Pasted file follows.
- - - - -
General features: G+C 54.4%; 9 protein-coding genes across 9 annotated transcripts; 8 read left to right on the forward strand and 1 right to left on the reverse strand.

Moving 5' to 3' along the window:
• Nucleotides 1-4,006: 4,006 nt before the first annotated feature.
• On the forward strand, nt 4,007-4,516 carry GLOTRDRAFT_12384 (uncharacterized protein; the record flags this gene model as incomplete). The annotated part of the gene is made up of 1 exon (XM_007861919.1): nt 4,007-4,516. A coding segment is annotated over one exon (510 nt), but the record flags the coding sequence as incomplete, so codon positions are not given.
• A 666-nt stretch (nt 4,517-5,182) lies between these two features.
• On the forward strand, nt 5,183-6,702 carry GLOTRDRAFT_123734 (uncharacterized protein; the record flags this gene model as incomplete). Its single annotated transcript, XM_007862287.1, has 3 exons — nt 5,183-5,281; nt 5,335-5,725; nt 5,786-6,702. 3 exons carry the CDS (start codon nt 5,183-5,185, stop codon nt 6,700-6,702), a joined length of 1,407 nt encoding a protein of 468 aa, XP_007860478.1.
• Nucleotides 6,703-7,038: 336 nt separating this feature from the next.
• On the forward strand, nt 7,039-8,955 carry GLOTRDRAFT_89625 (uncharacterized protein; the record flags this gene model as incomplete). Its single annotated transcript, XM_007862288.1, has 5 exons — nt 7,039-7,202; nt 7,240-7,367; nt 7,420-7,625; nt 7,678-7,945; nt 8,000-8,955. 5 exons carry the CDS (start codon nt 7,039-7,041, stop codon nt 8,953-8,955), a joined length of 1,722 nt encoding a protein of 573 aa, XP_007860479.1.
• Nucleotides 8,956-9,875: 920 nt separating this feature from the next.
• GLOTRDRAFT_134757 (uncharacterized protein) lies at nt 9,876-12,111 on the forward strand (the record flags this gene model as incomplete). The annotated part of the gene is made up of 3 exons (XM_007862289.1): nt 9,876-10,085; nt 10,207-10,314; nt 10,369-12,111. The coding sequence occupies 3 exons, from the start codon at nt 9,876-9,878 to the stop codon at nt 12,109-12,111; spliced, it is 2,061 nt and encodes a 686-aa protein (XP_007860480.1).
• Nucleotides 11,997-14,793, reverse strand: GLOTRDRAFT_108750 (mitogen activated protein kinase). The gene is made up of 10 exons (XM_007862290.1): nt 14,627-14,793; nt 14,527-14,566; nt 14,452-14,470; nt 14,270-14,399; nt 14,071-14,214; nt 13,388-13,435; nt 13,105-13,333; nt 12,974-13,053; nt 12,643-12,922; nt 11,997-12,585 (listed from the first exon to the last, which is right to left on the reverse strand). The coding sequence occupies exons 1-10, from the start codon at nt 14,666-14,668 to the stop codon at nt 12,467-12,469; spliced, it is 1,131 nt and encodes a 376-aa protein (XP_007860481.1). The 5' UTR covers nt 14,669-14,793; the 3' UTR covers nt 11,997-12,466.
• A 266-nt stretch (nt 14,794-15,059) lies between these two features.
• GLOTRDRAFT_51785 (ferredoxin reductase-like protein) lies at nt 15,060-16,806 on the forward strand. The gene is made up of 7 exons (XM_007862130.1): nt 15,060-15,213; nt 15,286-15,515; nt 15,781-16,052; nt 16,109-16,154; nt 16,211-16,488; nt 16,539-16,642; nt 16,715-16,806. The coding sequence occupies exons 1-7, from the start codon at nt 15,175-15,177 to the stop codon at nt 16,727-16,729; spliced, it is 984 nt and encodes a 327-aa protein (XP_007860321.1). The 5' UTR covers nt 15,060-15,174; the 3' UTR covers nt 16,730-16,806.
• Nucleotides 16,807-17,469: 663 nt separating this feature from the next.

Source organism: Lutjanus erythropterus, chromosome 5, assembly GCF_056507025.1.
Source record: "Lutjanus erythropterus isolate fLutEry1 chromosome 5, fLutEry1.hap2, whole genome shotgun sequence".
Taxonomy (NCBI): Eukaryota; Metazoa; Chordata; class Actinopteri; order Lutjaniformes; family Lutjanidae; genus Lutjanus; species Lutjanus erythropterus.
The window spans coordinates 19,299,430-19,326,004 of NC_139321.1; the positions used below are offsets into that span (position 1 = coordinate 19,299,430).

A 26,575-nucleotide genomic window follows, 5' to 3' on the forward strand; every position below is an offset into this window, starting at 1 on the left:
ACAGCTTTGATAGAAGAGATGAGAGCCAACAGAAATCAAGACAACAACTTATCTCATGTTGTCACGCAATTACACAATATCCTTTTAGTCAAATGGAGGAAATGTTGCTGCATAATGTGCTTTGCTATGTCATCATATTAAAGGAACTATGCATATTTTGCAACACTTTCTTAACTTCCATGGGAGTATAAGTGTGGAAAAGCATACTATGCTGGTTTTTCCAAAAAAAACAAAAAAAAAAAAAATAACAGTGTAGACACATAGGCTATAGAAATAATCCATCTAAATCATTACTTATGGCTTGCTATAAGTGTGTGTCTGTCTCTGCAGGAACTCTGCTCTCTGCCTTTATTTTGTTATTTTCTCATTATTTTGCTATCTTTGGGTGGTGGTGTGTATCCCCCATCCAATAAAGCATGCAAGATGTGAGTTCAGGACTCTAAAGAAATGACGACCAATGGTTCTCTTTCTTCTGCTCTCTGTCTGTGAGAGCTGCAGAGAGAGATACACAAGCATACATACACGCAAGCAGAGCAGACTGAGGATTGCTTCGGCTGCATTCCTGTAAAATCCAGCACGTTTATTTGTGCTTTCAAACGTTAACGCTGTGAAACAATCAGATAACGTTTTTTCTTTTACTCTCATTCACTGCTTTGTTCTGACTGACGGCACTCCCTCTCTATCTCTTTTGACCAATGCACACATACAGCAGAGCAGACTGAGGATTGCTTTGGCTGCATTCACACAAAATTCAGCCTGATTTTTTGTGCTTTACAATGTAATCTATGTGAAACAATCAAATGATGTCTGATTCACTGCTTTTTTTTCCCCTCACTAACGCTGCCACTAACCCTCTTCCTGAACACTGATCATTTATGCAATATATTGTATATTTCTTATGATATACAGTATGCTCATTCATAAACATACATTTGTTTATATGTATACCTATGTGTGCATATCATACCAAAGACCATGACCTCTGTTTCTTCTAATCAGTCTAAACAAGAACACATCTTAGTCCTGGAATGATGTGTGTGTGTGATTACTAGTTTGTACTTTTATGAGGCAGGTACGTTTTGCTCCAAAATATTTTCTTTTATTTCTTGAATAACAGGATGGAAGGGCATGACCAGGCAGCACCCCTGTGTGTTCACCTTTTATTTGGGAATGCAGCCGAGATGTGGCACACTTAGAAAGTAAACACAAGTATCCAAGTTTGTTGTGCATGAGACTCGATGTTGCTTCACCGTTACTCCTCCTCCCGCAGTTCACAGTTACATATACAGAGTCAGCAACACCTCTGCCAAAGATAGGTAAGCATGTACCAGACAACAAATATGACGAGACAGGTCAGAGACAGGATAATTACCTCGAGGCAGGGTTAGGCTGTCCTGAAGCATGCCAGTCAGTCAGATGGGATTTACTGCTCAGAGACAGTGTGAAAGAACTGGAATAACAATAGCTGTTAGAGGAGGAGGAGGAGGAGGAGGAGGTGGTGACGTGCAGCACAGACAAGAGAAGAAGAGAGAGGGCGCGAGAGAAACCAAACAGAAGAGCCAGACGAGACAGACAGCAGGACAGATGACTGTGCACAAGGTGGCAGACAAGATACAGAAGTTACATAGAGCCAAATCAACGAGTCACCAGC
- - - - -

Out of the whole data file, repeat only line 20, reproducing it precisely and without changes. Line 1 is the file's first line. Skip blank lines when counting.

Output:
ACAGCTTTGATAGAAGAGATGAGAGCCAACAGAAATCAAGACAACAACTTATCTCATGTTGTCACGCAATTACACAATATCCTTTTAGTCAAATGGAGGAAATGTTGCTGCATAATGTGCTTTGCTATGTCATCATATTAAAGGAACTATGCATATTTTGCAACACTTTCTTAACTTCCATGGGAGTATAAGTGTGGAAAAGCATACTATGCTGGTTTTTCCAAAAAAAACAAAAAAAAAAAAAATAACAGTGTAGACACATAGGCTATAGAAATAATCCATCTAAATCATTACTTATGGCTTGCTATAAGTGTGTGTCTGTCTCTGCAGGAACTCTGCTCTCTGCCTTTATTTTGTTATTTTCTCATTATTTTGCTATCTTTGGGTGGTGGTGTGTATCCCCCATCCAATAAAGCATGCAAGATGTGAGTTCAGGACTCTAAAGAAATGACGACCAATGGTTCTCTTTCTTCTGCTCTCTGTCTGTGAGAGCTGCAGAGAGAGATACACAAGCATACATACACGCAAGCAGAGCAGACTGAGGATTGCTTCGGCTGCATTCCTGTAAAATCCAGCACGTTTATTTGTGCTTTCAAACGTTAACGCTGTGAAACAATCAGATAACGTTTTTTCTTTTACTCTCATTCACTGCTTTGTTCTGACTGACGGCACTCCCTCTCTATCTCTTTTGACCAATGCACACATACAGCAGAGCAGACTGAGGATTGCTTTGGCTGCATTCACACAAAATTCAGCCTGATTTTTTGTGCTTTACAATGTAATCTATGTGAAACAATCAAATGATGTCTGATTCACTGCTTTTTTTTCCCCTCACTAACGCTGCCACTAACCCTCTTCCTGAACACTGATCATTTATGCAATATATTGTATATTTCTTATGATATACAGTATGCTCATTCATAAACATACATTTGTTTATATGTATACCTATGTGTGCATATCATACCAAAGACCATGACCTCTGTTTCTTCTAATCAGTCTAAACAAGAACACATCTTAGTCCTGGAATGATGTGTGTGTGTGATTACTAGTTTGTACTTTTATGAGGCAGGTACGTTTTGCTCCAAAATATTTTCTTTTATTTCTTGAATAACAGGATGGAAGGGCATGACCAGGCAGCACCCCTGTGTGTTCACCTTTTATTTGGGAATGCAGCCGAGATGTGGCACACTTAGAAAGTAAACACAAGTATCCAAGTTTGTTGTGCATGAGACTCGATGTTGCTTCACCGTTACTCCTCCTCCCGCAGTTCACAGTTACATATACAGAGTCAGCAACACCTCTGCCAAAGATAGGTAAGCATGTACCAGACAACAAATATGACGAGACAGGTCAGAGACAGGATAATTACCTCGAGGCAGGGTTAGGCTGTCCTGAAGCATGCCAGTCAGTCAGATGGGATTTACTGCTCAGAGACAGTGTGAAAGAACTGGAATAACAATAGCTGTTAGAGGAGGAGGAGGAGGAGGAGGAGGTGGTGACGTGCAGCACAGACAAGAGAAGAAGAGAGAGGGCGCGAGAGAAACCAAACAGAAGAGCCAGACGAGACAGACAGCAGGACAGATGACTGTGCACAAGGTGGCAGACAAGATACAGAAGTTACATAGAGCCAAATCAACGAGTCACCAGC